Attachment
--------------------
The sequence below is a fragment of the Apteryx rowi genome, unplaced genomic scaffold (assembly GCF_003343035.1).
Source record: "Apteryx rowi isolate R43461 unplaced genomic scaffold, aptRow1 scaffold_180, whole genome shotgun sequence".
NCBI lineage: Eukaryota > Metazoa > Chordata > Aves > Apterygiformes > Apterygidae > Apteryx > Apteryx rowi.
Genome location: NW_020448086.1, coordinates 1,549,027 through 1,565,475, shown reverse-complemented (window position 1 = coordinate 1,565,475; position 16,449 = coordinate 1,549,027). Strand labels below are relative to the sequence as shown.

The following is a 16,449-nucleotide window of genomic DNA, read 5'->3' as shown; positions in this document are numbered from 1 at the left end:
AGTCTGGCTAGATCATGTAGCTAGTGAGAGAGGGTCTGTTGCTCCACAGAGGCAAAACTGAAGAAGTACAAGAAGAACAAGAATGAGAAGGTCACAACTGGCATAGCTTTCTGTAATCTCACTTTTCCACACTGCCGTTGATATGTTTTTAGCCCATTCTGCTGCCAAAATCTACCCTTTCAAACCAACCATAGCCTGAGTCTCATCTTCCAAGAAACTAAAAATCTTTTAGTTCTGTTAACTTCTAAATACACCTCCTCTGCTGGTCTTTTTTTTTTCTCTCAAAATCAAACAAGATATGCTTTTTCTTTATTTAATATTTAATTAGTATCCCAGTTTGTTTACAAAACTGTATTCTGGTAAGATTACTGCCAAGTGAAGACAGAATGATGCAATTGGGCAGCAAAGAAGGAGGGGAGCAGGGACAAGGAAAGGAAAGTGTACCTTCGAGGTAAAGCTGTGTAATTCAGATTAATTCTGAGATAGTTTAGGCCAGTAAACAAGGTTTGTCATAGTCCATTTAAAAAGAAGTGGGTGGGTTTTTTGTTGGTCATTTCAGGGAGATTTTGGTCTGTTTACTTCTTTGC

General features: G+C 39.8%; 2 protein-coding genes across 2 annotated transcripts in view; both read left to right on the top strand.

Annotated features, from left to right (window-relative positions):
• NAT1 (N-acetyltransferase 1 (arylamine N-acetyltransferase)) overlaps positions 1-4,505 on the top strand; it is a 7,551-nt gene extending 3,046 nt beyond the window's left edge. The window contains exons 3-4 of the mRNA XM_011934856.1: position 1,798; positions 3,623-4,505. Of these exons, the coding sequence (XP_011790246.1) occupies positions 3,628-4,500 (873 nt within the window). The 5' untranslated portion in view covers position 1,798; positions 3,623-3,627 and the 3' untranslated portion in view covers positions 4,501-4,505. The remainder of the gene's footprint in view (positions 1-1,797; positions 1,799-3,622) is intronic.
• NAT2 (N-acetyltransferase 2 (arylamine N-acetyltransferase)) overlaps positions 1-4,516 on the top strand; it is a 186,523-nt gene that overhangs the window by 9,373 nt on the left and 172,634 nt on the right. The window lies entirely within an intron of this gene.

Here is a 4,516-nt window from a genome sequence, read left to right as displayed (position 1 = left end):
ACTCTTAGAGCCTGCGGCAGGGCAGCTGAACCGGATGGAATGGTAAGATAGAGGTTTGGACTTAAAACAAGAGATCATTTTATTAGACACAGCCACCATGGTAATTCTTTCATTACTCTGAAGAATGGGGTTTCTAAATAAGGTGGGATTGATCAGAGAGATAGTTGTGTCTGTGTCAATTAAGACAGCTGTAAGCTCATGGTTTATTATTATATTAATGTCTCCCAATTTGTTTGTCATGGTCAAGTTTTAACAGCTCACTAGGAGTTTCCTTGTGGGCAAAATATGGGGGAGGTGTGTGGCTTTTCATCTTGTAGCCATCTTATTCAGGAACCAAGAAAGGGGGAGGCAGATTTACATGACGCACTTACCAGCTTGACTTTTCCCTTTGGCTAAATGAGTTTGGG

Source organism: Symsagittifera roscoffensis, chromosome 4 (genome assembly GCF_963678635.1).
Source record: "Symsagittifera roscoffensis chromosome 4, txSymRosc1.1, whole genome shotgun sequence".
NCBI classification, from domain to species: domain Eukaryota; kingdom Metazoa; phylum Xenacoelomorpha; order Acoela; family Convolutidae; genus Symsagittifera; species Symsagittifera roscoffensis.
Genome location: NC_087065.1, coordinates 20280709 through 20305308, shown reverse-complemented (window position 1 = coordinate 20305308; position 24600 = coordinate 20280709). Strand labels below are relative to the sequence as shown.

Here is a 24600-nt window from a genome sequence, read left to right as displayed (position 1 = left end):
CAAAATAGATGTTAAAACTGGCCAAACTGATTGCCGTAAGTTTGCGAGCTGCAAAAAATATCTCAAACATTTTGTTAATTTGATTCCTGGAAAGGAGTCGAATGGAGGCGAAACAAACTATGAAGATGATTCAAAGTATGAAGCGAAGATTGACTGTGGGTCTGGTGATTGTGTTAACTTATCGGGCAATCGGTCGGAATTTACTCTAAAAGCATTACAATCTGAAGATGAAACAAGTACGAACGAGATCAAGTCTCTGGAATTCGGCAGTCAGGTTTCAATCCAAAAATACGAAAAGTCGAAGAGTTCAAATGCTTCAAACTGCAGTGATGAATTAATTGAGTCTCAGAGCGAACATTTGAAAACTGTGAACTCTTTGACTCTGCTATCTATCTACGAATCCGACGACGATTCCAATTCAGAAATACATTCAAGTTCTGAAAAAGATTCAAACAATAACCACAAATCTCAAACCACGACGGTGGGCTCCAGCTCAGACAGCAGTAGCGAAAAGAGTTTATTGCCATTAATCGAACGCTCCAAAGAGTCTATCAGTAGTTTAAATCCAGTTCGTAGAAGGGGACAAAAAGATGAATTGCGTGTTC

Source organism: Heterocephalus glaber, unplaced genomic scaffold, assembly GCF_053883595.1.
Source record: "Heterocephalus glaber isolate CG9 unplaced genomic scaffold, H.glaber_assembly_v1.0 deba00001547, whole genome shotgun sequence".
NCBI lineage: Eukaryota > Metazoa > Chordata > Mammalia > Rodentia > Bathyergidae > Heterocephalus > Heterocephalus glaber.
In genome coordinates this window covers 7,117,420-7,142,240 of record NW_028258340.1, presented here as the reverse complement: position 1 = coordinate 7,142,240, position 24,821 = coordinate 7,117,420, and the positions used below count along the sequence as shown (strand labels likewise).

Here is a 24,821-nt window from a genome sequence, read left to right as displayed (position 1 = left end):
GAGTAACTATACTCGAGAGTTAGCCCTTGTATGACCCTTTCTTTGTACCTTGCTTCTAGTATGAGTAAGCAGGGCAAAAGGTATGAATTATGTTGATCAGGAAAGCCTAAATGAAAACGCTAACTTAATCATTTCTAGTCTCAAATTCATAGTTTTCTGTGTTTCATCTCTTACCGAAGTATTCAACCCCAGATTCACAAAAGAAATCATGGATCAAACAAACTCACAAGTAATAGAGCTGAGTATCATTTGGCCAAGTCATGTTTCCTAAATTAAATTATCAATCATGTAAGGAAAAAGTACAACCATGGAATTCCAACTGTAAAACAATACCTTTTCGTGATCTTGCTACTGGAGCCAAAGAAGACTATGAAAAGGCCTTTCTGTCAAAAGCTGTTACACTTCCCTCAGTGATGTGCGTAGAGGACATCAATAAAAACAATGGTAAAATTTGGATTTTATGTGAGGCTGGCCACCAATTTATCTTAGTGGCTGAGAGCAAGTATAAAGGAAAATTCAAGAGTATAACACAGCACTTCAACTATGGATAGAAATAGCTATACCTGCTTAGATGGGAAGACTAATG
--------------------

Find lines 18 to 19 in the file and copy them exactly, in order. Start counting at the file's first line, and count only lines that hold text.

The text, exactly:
CAAAATAGATGTTAAAACTGGCCAAACTGATTGCCGTAAGTTTGCGAGCTGCAAAAAATATCTCAAACATTTTGTTAATTTGATTCCTGGAAAGGAGTCGAATGGAGGCGAAACAAACTATGAAGATGATTCAAAGTATGAAGCGAAGATTGACTGTGGGTCTGGTGATTGTGTTAACTTATCGGGCAATCGGTCGGAATTTACTCTAAAAGCATTACAATCTGAAGATGAAACAAGTACGAACGAGATCAAGTCTCTGGAATTCGGCAGTCAGGTTTCAATCCAAAAATACGAAAAGTCGAAGAGTTCAAATGCTTCAAACTGCAGTGATGAATTAATTGAGTCTCAGAGCGAACATTTGAAAACTGTGAACTCTTTGACTCTGCTATCTATCTACGAATCCGACGACGATTCCAATTCAGAAATACATTCAAGTTCTGAAAAAGATTCAAACAATAACCACAAATCTCAAACCACGACGGTGGGCTCCAGCTCAGACAGCAGTAGCGAAAAGAGTTTATTGCCATTAATCGAACGCTCCAAAGAGTCTATCAGTAGTTTAAATCCAGTTCGTAGAAGGGGACAAAAAGATGAATTGCGTGTTC

Source organism: Heterocephalus glaber, unplaced genomic scaffold, assembly GCF_053883595.1.